Still too close to call

The president won the election by convincing a majority of voters that he was the genuine protector of the middle class.

His opponent ran as a shape-shifter, one day a rabid Tea Partier, the next a moderate. But among the many conflicting themes Mitt Romney tried out in his unsuccessful presidential campaign, one that he clung to was the out of control federal deficit and the need to rein in spending on the nation’s safety net programs.

As you recall, both the president and Romney stressed that the election was about the best way to create jobs.

But now President Obama says he will spend some of his precious time hitting the campaign trail again, this time trying to sell the American people on why it’s a good idea to agree to some cuts in Social Security, Medicare and Medicaid as part of a “grand bargain” with congressional Republicans to avoid going over the so-called fiscal cliff, a set of congressionally-self imposed tax increases and budget cuts. The president is adamant that taxes on the rich will have to go up as part of a “grand bargain,” which of course, Republicans, Wall Street and corporate CEOs all adamantly oppose. Their opposition has created a false consensus inside the Beltway that maintains that essential programs such as Social Security and Medicare are unsustainable.

Voters might be forgiven if they’re surprised by this wheeling and dealing over Social Security, Medicare and Medicaid, as Matt Bai writes in the New York Times, “The possible terms of a grand bargain never came up because neither side [during the campaign] wanted to talk about it.”

But all of a sudden that’s all our leaders are focused on, when they’re not consumed with David Petraeus’ sex life and shirtless FBI agents.

Where’s the jobs program?

The president has been hanging tough on the need to raise taxes on the wealthiest Americans but now seems to be waffling about protecting Social Security and the other safety net programs that protect the well being of hundreds of millions of Americans after a lifetime of work. In negotiations with Republicans during his first term, the president had already offered to make cuts in the safety net.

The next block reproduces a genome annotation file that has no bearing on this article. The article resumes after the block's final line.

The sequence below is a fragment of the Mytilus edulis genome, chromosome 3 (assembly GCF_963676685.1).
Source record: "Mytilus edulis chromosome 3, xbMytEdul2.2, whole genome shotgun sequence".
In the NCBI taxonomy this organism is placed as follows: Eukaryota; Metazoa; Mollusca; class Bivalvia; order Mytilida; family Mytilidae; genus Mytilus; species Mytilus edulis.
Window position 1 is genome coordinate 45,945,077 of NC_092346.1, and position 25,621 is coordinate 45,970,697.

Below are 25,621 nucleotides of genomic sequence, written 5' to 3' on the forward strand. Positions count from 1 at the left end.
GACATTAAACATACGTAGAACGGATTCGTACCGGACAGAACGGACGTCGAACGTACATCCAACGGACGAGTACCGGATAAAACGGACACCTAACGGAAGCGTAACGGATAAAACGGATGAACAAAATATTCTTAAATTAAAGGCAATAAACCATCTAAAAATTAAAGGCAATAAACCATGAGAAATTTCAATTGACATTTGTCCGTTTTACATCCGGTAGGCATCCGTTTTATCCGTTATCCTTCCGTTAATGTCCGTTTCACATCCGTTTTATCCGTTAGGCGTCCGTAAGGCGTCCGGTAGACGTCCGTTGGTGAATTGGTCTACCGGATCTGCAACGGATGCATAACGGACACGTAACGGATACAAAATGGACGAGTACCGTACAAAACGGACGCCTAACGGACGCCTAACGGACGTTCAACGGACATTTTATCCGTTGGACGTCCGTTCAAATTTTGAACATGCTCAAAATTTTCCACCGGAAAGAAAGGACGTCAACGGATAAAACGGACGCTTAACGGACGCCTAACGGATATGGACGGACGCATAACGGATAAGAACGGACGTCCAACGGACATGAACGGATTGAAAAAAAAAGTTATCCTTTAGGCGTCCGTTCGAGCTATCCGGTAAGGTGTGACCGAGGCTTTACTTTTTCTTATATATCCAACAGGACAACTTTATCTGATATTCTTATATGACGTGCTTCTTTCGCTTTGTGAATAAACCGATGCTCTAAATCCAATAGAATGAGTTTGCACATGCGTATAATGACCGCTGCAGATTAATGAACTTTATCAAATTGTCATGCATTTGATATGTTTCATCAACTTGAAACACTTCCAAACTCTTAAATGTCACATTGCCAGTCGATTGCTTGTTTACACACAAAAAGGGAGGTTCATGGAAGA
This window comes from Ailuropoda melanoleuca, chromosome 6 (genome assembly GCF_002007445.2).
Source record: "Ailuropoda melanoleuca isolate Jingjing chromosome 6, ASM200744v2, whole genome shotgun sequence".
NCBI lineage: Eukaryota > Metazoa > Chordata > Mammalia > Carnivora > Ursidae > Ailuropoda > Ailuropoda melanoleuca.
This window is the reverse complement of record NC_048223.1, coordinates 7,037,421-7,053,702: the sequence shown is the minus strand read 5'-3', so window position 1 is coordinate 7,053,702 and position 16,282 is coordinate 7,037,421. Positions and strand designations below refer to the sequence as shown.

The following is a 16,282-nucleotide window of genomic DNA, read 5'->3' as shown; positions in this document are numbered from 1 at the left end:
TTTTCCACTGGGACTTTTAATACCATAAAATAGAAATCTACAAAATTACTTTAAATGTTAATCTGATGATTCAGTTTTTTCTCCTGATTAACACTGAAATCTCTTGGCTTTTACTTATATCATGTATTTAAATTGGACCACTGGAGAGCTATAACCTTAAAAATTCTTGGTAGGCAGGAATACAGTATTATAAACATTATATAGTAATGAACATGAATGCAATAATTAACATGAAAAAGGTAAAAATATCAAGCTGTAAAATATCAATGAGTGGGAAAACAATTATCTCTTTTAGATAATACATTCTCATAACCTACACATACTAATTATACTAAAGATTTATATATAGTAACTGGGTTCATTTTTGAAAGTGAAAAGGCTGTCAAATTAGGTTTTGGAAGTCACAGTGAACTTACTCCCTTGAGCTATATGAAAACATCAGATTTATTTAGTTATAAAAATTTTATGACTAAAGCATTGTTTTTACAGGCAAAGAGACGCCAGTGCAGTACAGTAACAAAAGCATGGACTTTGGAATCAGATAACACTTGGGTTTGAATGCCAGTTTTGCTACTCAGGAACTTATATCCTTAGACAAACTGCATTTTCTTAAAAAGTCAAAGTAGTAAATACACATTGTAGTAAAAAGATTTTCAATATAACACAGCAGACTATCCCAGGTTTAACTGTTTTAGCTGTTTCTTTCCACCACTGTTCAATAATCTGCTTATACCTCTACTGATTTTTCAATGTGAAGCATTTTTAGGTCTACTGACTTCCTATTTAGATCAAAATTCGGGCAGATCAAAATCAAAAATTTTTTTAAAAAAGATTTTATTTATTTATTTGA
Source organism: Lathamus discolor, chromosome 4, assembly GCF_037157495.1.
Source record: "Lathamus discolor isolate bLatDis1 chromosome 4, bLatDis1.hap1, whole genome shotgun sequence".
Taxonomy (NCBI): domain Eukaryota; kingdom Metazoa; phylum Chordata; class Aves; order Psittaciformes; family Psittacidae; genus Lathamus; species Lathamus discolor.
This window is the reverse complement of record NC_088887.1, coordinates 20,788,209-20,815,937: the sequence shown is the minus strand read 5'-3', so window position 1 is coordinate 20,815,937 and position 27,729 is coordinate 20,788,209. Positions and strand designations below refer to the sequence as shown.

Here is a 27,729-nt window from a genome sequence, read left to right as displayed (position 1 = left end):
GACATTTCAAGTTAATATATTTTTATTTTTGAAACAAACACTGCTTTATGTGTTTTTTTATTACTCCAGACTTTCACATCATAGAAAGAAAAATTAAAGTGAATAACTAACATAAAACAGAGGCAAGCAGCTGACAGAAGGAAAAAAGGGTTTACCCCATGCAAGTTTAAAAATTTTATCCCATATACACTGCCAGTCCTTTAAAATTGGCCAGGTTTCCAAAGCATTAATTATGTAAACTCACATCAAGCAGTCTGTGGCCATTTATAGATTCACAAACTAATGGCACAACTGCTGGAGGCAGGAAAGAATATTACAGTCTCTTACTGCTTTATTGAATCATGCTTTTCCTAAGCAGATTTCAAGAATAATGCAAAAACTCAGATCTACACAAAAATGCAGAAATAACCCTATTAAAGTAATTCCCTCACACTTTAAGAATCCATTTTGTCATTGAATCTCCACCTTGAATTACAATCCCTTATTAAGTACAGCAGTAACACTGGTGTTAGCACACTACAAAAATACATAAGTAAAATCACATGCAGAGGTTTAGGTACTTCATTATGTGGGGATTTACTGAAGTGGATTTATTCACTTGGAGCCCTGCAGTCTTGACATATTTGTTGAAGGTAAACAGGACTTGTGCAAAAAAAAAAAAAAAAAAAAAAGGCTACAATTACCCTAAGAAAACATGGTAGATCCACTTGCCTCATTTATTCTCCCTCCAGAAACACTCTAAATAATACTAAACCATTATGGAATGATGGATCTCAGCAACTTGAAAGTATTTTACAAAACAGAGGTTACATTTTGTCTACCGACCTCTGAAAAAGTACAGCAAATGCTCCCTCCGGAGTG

Unions and progressive groups say they are now mobilizing to protect the social safety net. But will they buck the president if he deems such cuts necessary to make a deal with Republicans?

Dave Dayen at Firedoglake, who has followed the assault on social insurance programs, expresses doubts.  Noting that polls show a majority of the public is opposed to such cuts, Dayen wrote: “The Obama coalition has always been more tribal than ideological, willing to take their cues from their standard bearer.”

One troubling sign comes from a column by Michael Tomasky in The Daily Beast, suggesting that  “entitlements” need to be on the table with Republicans, even if they’re not the cause of the deficit, because the president needs bargaining chips to get the tax increases on the rich.  So the safety net has to be sacrificed, not because it’s causing budget problems, but to satisfy Republicans – who just got whooped in the election!

Does anybody think President Obama would have been reelected if had told voters he planned to use Social Security and Medicare as bargaining chips?

The president should hit the road, but he should do it in support of the social insurance programs a majority of Americans want unscathed, and against the budget hokum that blames these programs for the deficit.

The president and his team have shown they know how to get the job done when his own job is at stake. Now it’s time for them to use their prowess to protect the safety net from the vultures that are circling it.

Call the president today and ask him if he’s got our backs.